First of all, The Withch of The Low Tide is one of the greatest novels of Carr : it is a true masterpiece ! Divinely written (the descriptions , as I mentioned before, are magnificent : see the hotel, or even the clothing of the persons involved or even passers-by , and even descriptions of the cars! Carr, who you know was quite fussy , when it was to evoke atmospheres that did not belong him, documenting about periods and events , made an intensive study, no doubt about it ! On more than one occasion that he almost seems to had experienced that atmosphere, that he was found to live those experiences: almost a case of reincarnation that could excite Paul Halter (as long as he did not think of ) .
I noticed one thing , of which I had never noticed before : another stylistic particular by Carr. When Carr wants hit with emphasis a special pareticular , a name or a certain attitude , he makes a caesura: he refers to what he wants to say , then stops and usually describes something ( such as a fireplace with photographs by Betty and parents by David , or a statue or a candelabra with flickering flames or more ) and immediately picks up where he left off, saying with more emphasis that thing he said. In a sense it is always part of that so-called augmentative mechanism , which is present in some of the novels of the first period , for example It Walks By Night : to increase tension, it says something, then you stop and then when you resume dialogue , something happens and what he had said before, it is magnified , because maybe you changed the tone ( for example, the fountain that once seemed so crystal clear laugh, now it seems to do it or a sinister grin, etc. ..
I like to emphasize another detail , or rather two : at the first, the locked room is once again the result of an act. Here it relates to a given spatial and one temporal together : you remember the exemplification of the Conference by Dr. Fell about Locked Rooms at The Hollow Man and what Leona says at Nine Times Nine by Anthony Boucher about it: it refers to spatial elements (such as a room may be closed ) and temporal (when the murder was committed before, during or after the room had been closed). Well, in this novel the two elements are combined to make a truly spectacular trick: Carr in this novel tries in every way to put in the mouth by Twigg and by Garth, Le Mystère de la chambre jaune by Gaston Leroux. But .. there are also other interesting things:
Firstly, the detective who solves the mystery is Garth that is a neurologist who has read Freud's theories about psychoanalysis ( and here Freud gots to do a lot! ), and he is also an author by mystery novels , at one of which he imagines that is going to happen right here: it is as, called upon to solve the case, were an extension by Carr himself, as if he for once had said Behold, I will solve the case!", constructing a building very complex;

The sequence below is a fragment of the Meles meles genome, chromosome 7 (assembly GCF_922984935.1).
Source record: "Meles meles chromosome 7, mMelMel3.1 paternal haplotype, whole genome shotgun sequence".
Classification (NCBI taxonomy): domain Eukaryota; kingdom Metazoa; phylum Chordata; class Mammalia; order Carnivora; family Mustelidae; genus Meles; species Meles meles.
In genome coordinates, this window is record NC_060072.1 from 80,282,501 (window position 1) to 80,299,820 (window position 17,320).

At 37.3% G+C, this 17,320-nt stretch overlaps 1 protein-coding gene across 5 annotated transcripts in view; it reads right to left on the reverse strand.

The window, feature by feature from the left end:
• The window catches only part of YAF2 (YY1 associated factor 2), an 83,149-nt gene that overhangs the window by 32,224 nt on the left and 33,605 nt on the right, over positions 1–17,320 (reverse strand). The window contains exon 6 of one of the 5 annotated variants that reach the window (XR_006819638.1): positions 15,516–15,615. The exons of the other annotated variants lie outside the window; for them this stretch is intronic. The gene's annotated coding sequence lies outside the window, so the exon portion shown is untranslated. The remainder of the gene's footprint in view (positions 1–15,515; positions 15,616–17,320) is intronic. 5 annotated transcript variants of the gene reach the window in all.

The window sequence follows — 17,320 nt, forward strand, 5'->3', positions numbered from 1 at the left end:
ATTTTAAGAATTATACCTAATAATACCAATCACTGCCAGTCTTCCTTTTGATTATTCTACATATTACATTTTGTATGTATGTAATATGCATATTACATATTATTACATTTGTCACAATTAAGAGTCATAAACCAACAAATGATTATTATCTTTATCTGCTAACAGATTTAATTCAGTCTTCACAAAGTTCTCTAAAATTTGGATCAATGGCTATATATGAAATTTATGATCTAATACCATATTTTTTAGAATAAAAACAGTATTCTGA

Secondly, if there's a novel it can be taken as an example (not in the case of Locked Room but in the case of the impossible crime ) is Evil Under the Sun by Agatha Christie , which I think is very relevant also in the case of the used place, a beach;
Thirdly , the motive: it is the blackmail, for some unconfessable secret. Here we have to do with psychoanalysis, and in fact anything that comes from a certain type of sex drive : you could almost say that this is the most current novel by Carr, and one of the most unusual : it is very rare to find in the novels by Carr , allusions to sexual motives (whereas it is much more frequent in the novels by Ellery Queen) . But John Dickson Carr when he wrote this novel, he had gone out from England , the nation of respectability. However, the subject matter is very despicable : pedophilia. An adult who engages sexual intercourse with a teenager.
It's interesting to see how Carr , a man, a conservative man, noticed this disturbance of psychological and sexual nature, not from usual prospective for us , men of the twenty-first century, that's as an adult violence against the child, but from the typical glimpse of that time, i.e. always a disturbance of psychosexual origin who cared a child and an adult, but where the child manifested at a later time, a certain power on the adult , a sort of parallelism that other despicable attitude for which the executioner becomes a prisoner of his own victim, according to a mechanism already unveiled by Proust in his Recherche . We have to remember that Nabokov's Lolita was written in 1955: Carr may have been well impressed by this work!
The fourth particular I point out, it's like again, John Dickson Carr in the years ahead, while crafting a problem absolutly magnificent (the crime in the pavilion), when incorporates a double problem ( the locked room in the basement ) ends up focusing on just one, immediately giving of the other problem the easiest possible solution. In a similar situation , perhaps in a more youthful novel , or if Paul Halter had written it , once proposed the problem , it would be done so to give an explanation in line with the difficulty of the problem .

Pietro De Palma